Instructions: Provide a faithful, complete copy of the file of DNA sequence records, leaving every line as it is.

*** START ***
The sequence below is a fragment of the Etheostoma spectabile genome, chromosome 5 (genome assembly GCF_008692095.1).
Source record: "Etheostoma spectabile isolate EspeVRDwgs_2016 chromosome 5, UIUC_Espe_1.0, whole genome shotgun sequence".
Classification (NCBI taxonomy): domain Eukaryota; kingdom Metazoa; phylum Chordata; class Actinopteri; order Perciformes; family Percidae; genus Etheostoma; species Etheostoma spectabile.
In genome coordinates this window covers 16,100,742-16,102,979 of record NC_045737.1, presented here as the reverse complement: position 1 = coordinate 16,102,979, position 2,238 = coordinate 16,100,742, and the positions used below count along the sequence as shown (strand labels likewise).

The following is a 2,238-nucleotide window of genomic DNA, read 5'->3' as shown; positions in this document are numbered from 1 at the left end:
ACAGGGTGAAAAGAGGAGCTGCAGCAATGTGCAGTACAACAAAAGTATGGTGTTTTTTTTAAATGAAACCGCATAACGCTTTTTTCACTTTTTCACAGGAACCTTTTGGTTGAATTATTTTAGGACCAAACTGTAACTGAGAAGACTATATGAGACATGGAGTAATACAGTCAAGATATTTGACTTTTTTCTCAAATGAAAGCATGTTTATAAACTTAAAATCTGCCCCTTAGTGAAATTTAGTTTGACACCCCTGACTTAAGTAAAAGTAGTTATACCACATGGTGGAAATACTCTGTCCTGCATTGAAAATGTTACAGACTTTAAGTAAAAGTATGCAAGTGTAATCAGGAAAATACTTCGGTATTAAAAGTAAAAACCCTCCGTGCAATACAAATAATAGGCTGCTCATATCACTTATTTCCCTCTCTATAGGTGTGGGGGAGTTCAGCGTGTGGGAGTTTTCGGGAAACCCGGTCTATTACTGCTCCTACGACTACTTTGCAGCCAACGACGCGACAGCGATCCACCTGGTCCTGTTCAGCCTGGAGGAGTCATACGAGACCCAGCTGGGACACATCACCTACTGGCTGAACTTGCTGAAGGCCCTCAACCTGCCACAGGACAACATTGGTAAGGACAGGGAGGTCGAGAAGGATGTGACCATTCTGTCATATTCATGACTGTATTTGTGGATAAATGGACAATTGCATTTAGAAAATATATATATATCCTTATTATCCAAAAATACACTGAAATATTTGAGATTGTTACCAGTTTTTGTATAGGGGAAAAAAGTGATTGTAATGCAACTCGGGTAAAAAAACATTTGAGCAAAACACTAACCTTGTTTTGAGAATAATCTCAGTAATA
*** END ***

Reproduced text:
The sequence below is a fragment of the Etheostoma spectabile genome, chromosome 5 (genome assembly GCF_008692095.1).
Source record: "Etheostoma spectabile isolate EspeVRDwgs_2016 chromosome 5, UIUC_Espe_1.0, whole genome shotgun sequence".
Classification (NCBI taxonomy): domain Eukaryota; kingdom Metazoa; phylum Chordata; class Actinopteri; order Perciformes; family Percidae; genus Etheostoma; species Etheostoma spectabile.
In genome coordinates this window covers 16,100,742-16,102,979 of record NC_045737.1, presented here as the reverse complement: position 1 = coordinate 16,102,979, position 2,238 = coordinate 16,100,742, and the positions used below count along the sequence as shown (strand labels likewise).

The following is a 2,238-nucleotide window of genomic DNA, read 5'->3' as shown; positions in this document are numbered from 1 at the left end:
ACAGGGTGAAAAGAGGAGCTGCAGCAATGTGCAGTACAACAAAAGTATGGTGTTTTTTTTAAATGAAACCGCATAACGCTTTTTTCACTTTTTCACAGGAACCTTTTGGTTGAATTATTTTAGGACCAAACTGTAACTGAGAAGACTATATGAGACATGGAGTAATACAGTCAAGATATTTGACTTTTTTCTCAAATGAAAGCATGTTTATAAACTTAAAATCTGCCCCTTAGTGAAATTTAGTTTGACACCCCTGACTTAAGTAAAAGTAGTTATACCACATGGTGGAAATACTCTGTCCTGCATTGAAAATGTTACAGACTTTAAGTAAAAGTATGCAAGTGTAATCAGGAAAATACTTCGGTATTAAAAGTAAAAACCCTCCGTGCAATACAAATAATAGGCTGCTCATATCACTTATTTCCCTCTCTATAGGTGTGGGGGAGTTCAGCGTGTGGGAGTTTTCGGGAAACCCGGTCTATTACTGCTCCTACGACTACTTTGCAGCCAACGACGCGACAGCGATCCACCTGGTCCTGTTCAGCCTGGAGGAGTCATACGAGACCCAGCTGGGACACATCACCTACTGGCTGAACTTGCTGAAGGCCCTCAACCTGCCACAGGACAACATTGGTAAGGACAGGGAGGTCGAGAAGGATGTGACCATTCTGTCATATTCATGACTGTATTTGTGGATAAATGGACAATTGCATTTAGAAAATATATATATATCCTTATTATCCAAAAATACACTGAAATATTTGAGATTGTTACCAGTTTTTGTATAGGGGAAAAAAGTGATTGTAATGCAACTCGGGTAAAAAAACATTTGAGCAAAACACTAACCTTGTTTTGAGAATAATCTCAGTAATA